Combat Gallery Sunday : The Martial Art of Timothy H. O’Sullivan

Much as once a week I like to take time off to cover warships (Wednesdays), on Sundays (when I feel like working), I like to cover military art and the painters, illustrators, sculptors, photographers and the like that produced them.

Combat Gallery Sunday : The Martial Art of Timothy H. O’Sullivan

Irish-born Timothy H. O’Sullivan came to the United States while still a toddler and, like many in the great Potato Famine diaspora, settled in the New York City area.

As a teen he found work with a man who had a daguerreotype studio in the great city by the name of Mathew B. Brady. While there, O’Sullivan was exposed to early and experimental ambrotype photography and later albumen print from glass negatives– including cheap cartes de visite studio portraits which Brady was a master of.

When the Civil War came, (according to some, there are skeptics) O’Sullivan, then 21, joined the Union Army as an officer in the U.S. Topographical Engineers and likely served with surveying teams where his knowledge of photography aided him. Eventually, he found himself as a civilian again working for Mr. Brady (who was going blind), along with no less than 20 other budding photographers which were in effect the first combat photojournalists.

Using a traveling darkroom, by July 1862 O’Sullivan was off to cover the war as a civilian again. He eventually found himself partnered up with Scotsman Alexander Gardner, who at one time had managed Brady’s Washington D.C. studio before the War and had worked with O’Sullivan as a Captain in the Topographical Engineers (and chief army photographer).

The two covered the Antietam Campaign and many of their images were misattributed to Brady himself.

The two covered Gettysburg, where they famously manipulated the setting of the Rebel Sharpshooter photograph, with O’Sullivan helping him drag the body to a more advantageous position of the Devil’s Den, complete with prop rifle.

Rocks could not save him at the battle of Gettysburg, Pa. July 1863. This image is not colorised, it is produced from the original glass negative at the LOC on color paper. It is perhaps O'Sullivan's most (in)famous image.

“Rocks could not save him at the battle of Gettysburg, Pa. July 1863.” This image is not colorized, it is produced from the original glass negative at the LOC on color paper. It is perhaps O’Sullivan’s most (in)famous image.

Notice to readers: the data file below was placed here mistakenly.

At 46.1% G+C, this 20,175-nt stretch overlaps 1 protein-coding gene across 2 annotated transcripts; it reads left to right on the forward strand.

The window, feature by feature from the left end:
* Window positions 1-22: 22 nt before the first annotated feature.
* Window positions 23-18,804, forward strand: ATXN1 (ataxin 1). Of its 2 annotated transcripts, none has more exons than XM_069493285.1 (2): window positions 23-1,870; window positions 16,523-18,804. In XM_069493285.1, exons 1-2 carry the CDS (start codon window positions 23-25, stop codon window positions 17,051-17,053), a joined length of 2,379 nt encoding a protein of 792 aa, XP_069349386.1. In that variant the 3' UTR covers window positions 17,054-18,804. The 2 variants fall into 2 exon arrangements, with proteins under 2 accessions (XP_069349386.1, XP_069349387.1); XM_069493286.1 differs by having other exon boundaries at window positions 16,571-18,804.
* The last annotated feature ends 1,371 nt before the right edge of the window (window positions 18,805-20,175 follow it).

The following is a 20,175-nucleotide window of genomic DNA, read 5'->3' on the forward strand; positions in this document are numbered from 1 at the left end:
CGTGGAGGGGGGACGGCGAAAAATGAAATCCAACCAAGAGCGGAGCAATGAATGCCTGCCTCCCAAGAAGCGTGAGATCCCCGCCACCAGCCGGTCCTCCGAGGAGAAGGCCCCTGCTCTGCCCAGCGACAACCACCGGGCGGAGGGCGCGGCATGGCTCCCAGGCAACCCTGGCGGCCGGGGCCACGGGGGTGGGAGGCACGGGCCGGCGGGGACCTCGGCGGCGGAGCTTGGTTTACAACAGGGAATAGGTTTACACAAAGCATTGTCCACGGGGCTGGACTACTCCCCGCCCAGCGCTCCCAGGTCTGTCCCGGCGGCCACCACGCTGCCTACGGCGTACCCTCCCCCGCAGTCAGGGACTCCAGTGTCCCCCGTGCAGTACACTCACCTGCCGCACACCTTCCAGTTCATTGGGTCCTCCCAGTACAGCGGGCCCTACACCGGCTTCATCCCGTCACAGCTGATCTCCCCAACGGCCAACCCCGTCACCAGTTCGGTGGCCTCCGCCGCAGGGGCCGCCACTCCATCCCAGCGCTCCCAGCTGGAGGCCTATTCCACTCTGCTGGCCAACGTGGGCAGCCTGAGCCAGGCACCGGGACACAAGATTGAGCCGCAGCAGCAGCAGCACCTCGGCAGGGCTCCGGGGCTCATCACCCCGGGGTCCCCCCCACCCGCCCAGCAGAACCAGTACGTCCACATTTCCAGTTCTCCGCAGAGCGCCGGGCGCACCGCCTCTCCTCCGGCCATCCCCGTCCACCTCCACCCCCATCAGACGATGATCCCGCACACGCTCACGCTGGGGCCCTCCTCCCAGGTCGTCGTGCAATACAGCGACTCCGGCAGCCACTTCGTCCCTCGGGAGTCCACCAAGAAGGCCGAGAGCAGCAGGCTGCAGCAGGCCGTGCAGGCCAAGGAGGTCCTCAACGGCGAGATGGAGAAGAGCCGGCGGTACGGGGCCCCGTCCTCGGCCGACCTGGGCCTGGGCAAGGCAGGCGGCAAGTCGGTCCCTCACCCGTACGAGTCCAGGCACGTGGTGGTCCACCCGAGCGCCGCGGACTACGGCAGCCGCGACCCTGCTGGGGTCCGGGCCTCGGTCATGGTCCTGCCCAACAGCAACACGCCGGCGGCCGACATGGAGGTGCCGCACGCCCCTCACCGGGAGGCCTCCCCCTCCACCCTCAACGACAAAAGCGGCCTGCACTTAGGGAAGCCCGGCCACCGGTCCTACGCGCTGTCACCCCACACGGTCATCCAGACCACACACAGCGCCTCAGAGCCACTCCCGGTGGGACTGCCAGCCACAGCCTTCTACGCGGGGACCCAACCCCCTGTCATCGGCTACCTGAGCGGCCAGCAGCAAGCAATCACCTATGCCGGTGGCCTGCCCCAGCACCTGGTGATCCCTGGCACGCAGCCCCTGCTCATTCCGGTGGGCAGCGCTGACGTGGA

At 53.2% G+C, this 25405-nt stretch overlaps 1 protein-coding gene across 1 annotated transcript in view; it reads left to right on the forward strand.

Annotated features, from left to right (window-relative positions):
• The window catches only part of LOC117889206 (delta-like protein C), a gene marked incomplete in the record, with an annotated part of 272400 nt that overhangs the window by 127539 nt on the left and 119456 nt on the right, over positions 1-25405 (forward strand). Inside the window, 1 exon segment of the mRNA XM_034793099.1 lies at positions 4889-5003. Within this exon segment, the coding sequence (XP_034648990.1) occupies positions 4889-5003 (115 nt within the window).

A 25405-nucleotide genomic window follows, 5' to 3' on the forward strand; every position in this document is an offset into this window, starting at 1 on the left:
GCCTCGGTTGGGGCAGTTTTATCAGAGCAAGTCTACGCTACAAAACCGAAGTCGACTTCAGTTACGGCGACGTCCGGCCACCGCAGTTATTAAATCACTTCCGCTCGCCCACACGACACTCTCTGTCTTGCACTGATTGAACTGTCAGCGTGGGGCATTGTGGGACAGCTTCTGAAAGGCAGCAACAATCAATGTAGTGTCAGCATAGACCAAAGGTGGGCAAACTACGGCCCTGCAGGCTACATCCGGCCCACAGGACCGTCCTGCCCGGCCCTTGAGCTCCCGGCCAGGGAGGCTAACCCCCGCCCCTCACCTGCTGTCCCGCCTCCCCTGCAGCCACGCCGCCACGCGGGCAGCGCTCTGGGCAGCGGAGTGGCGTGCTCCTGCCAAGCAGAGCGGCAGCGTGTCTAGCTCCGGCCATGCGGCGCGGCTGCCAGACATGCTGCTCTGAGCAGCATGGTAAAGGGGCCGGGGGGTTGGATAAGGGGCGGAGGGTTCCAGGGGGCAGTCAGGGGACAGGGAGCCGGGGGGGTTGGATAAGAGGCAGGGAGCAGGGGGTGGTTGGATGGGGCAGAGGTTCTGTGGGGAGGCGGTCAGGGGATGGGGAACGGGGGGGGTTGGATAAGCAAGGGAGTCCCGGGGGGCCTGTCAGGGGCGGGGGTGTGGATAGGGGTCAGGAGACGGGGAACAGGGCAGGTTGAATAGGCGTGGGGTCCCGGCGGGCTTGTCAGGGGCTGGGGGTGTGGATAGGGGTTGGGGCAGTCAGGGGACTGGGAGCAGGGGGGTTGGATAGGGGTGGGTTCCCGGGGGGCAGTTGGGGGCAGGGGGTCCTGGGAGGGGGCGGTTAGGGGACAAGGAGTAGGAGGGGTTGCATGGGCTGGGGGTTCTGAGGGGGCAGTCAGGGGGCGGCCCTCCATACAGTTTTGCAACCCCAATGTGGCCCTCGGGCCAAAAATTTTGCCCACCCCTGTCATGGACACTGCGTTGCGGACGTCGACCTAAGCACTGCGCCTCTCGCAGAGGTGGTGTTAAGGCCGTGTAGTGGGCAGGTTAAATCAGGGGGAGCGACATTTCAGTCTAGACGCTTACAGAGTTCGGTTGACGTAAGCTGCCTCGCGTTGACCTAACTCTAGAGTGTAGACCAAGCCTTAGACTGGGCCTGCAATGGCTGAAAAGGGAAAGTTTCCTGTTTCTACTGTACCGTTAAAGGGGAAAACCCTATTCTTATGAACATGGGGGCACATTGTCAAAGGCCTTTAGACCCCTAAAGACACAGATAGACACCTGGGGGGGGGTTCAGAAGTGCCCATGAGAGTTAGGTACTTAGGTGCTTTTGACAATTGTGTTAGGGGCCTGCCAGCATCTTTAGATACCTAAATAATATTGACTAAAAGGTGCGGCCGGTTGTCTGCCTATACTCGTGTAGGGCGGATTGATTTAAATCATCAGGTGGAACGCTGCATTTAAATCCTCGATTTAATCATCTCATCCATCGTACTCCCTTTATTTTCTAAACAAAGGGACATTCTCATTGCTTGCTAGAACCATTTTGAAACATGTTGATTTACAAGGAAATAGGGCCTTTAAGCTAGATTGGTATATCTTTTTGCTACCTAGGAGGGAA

While the photographer took liberties with Confederate dead, he also had a good eye for then exotic military equipment, ruins of historic battles, and the staffs of generals, NCO messes, and rank and file alike.

High bridge, Appomattox, Va.

High bridge, Appomattox, Va.

Pontoon wagon and boat, 50th New York Engineers, Rappahannock (i.e. Brandy) Station, Va., March, (i.e. Feb.) 1864

Pontoon wagon and boat, 50th New York Engineers, Rappahannock (i.e. Brandy) Station, Va., March, (i.e. Feb.) 1864

Sherman

Sherman

[Petersburg, Va. Two youthful military telegraph operators at headquarters. O'Sullivan took photos of generals and enlisted alike

Petersburg, Va. Two youthful military telegraph operators at headquarters. O’Sullivan took photos of generals and enlisted alike

Bull Run, Virginia (vicinity). Col. Alfred Duffie, 1st Rhode Island Cavalry

Bull Run, Virginia (vicinity). Col. Alfred Duffie, 1st Rhode Island Cavalry

Gen. George G. Meade and staff, Culpeper, Va. Sept. 1863

Gen. George G. Meade and staff, Culpeper, Va. Sept. 1863

Co. B, U.S. Engineers in front of Petersburg, Va., August, 1864 Sgt. Harlan Cobb seated on the ground, third from left, wearing a vest.

Co. B, U.S. Engineers in front of Petersburg, Va., August, 1864 Sgt. Harlan Cobb seated on the ground, third from left, wearing a vest.

the Halt Captain Harry Page, quartermaster at Headquarters of the Army of the Potomac, his horse, and another man at rest, after locating a spot for camp

“The Halt” Captain Harry Page, quartermaster at Headquarters of the Army of the Potomac, his horse, and another man at rest, after locating a spot for camp

Gen. Joseph Hooker and staff, Falmouth, Va., June 1863

Gen. Joseph Hooker and staff, Falmouth, Va., June 1863

Fort Pulaski, Ga. Dismounted mortar feb 1862

Fort Pulaski, Ga. Dismounted mortar Feb 1862

Fort fisher Stereograph showing a Confederate soldier in the battery with an English Armstrong gun. Three men stand behind him